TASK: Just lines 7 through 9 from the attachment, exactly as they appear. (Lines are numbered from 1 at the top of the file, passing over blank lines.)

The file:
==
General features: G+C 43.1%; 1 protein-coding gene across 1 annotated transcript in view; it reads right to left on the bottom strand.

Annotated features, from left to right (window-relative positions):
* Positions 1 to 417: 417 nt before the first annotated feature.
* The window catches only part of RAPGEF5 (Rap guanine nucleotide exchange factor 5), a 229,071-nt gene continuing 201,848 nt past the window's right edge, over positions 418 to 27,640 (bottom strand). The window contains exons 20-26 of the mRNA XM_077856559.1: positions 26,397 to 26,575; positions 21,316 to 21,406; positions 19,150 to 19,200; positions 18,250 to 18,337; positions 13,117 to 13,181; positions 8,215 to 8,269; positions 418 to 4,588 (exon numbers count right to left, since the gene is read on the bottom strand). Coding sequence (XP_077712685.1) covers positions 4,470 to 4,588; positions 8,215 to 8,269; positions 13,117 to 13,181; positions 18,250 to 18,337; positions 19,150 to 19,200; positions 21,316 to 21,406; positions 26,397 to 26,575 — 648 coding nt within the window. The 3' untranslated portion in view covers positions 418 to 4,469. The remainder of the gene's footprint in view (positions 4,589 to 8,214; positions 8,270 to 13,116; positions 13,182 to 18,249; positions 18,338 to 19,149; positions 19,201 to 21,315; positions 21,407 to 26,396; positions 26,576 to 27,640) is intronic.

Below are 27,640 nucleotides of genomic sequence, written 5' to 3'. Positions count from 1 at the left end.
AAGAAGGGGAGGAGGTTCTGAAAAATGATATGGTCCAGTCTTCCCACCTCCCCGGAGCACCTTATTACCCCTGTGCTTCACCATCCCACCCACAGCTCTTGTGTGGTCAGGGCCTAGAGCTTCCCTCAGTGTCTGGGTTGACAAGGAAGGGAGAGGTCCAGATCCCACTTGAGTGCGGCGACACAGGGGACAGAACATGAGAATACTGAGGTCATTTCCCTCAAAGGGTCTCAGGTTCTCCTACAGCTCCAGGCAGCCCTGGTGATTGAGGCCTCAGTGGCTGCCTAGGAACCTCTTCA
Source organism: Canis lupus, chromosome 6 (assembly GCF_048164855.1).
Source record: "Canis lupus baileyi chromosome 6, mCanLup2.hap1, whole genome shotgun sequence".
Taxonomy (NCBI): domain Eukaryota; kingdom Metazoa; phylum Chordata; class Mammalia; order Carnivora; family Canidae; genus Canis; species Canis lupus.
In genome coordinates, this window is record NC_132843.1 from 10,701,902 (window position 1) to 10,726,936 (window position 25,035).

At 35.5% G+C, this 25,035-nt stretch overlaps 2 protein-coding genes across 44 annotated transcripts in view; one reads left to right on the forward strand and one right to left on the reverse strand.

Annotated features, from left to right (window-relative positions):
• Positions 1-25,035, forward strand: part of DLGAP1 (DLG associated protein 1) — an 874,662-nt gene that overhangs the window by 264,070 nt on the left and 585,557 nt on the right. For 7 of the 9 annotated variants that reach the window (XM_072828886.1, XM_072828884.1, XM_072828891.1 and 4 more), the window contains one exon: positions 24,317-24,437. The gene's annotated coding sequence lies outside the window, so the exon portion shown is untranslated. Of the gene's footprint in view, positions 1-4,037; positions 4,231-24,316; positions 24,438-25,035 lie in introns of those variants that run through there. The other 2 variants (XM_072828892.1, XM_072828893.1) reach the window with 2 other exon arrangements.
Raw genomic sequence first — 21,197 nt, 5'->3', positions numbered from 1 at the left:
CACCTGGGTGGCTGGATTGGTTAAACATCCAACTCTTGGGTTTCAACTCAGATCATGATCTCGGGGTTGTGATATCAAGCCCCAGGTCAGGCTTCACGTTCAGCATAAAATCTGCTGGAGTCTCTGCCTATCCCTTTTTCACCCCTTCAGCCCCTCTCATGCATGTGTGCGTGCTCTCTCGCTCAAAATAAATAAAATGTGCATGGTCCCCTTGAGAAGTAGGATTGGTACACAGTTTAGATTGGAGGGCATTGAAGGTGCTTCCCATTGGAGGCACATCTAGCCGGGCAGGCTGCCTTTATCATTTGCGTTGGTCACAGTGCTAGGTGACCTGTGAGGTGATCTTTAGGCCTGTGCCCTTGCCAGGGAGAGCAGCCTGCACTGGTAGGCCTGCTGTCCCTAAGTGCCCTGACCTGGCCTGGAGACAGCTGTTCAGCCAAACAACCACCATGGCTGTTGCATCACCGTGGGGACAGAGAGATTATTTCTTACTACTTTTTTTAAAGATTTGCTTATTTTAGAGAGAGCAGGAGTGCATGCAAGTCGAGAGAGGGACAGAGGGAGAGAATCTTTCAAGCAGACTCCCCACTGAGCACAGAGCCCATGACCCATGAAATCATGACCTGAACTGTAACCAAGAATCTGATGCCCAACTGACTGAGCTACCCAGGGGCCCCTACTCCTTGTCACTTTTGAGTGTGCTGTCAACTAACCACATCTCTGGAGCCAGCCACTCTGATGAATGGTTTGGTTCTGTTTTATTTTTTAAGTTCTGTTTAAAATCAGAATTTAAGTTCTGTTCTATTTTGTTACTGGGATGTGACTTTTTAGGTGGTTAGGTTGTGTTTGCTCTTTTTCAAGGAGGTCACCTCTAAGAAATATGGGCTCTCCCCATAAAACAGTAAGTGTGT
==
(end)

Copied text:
Source organism: Canis lupus, chromosome 6 (assembly GCF_048164855.1).
Source record: "Canis lupus baileyi chromosome 6, mCanLup2.hap1, whole genome shotgun sequence".
Taxonomy (NCBI): domain Eukaryota; kingdom Metazoa; phylum Chordata; class Mammalia; order Carnivora; family Canidae; genus Canis; species Canis lupus.